“The East cries out for wilderness – here where the rush and bustle of Twentieth Century society reaches its dizziest pace, places of solitude and natural unspoiled beauty are desperately needed.” – Congressman Ken Hechler, 1974
Congress passed the Wilderness Act in 1964, setting up a framework for federal protection of unspoiled natural landmarks in the United States. Lands designated as wilderness were protected from mining, harvesting of timber, and other destructive industries and instead used to develop recreation and tourism. However, in the decade following its passage, the balance of protected lands swung heavily to the western states where more than 10 million acres of land had been declared wilderness compared to just 27,000 acres in the eastern states. This disparity stemmed from the definition of wilderness provided in the 1964 act, which required lands to be “an area where the earth and its community of life are untrammeled by man.” This excluded many of the eastern national parks and forests which were reclaimed and in the process of being restored to their original state, reversing the effects of decades of extraction of natural resources. To address this disparity, several members of Congress began to push for legislation that would redefine “wilderness” and open the door to the eastern states for inclusion under the protection of the Wilderness Act.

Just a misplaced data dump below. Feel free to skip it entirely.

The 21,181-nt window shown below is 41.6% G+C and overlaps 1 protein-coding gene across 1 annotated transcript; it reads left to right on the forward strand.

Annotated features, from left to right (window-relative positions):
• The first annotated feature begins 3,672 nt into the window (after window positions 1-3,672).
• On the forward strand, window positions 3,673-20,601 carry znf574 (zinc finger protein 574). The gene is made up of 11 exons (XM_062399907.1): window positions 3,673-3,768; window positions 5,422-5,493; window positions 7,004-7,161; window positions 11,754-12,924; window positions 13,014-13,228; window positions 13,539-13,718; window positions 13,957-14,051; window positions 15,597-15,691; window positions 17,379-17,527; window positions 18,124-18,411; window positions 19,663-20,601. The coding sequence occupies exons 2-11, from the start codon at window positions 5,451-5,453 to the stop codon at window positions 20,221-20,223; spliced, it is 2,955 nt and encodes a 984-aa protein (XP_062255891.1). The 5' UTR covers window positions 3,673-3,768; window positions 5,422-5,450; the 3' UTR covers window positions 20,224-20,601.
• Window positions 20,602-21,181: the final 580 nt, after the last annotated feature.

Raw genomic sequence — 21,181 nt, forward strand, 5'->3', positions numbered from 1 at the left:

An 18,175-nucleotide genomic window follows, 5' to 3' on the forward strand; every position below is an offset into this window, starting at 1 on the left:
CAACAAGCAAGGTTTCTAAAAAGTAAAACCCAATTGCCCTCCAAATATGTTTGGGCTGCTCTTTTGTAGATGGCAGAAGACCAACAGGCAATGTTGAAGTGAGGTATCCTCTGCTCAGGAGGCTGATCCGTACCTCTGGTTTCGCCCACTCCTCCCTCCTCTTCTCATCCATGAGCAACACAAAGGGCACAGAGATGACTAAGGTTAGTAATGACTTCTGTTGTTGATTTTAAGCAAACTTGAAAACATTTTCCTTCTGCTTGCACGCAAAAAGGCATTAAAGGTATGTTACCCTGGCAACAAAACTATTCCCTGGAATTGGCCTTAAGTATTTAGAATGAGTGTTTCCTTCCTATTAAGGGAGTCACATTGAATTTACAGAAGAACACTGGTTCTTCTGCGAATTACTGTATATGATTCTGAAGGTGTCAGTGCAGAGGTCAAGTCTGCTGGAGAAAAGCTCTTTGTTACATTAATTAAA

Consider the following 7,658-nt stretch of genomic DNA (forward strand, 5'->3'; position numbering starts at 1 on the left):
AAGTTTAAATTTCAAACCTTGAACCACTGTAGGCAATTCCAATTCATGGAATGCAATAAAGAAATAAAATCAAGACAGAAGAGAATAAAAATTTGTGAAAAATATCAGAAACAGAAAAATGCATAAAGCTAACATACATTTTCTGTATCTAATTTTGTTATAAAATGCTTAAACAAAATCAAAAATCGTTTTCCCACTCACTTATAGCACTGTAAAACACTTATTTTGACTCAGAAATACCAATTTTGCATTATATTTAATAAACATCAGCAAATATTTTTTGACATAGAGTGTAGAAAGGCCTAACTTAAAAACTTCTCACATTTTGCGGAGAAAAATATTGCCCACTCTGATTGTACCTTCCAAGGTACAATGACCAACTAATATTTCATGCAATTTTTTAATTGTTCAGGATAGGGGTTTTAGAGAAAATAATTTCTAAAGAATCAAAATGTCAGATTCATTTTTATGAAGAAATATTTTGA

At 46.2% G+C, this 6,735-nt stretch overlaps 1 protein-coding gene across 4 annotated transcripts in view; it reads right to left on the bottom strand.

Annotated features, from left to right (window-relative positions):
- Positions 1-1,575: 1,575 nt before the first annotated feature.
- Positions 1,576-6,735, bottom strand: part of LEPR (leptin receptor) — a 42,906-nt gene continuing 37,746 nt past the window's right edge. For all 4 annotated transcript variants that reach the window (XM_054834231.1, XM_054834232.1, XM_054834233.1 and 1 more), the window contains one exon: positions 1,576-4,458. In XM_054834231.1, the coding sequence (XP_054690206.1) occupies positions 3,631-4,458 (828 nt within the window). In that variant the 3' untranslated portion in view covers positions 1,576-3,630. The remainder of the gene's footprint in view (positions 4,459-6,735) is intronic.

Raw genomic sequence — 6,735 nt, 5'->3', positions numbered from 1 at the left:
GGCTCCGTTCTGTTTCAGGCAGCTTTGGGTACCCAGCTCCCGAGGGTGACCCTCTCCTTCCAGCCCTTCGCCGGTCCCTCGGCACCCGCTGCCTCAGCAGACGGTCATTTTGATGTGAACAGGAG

While the two member’s bills were being delivered to committee for consideration, Congressman Staggers took the issue to his constituents, circulating a questionnaire to residents of the counties which would be included in the proposed wilderness areas and seeking their opinion. The survey’s findings were delivered to the House Interior Committee as part of the hearing process and marked the first time a member of Congress had surveyed constituents on the issue of protecting areas under the Wilderness Act.
In the summer of 1974, the findings of the survey were made public. After the staff had compiled responses from over 1,000 constituents, the survey showed strong support for the proposed wilderness areas with the exception of Laurel Fork. Despite receiving overall support, the inclusion of Laurel Fork was highly unpopular with residents of Pendleton County who would be most directly impacted by its designation as wilderness.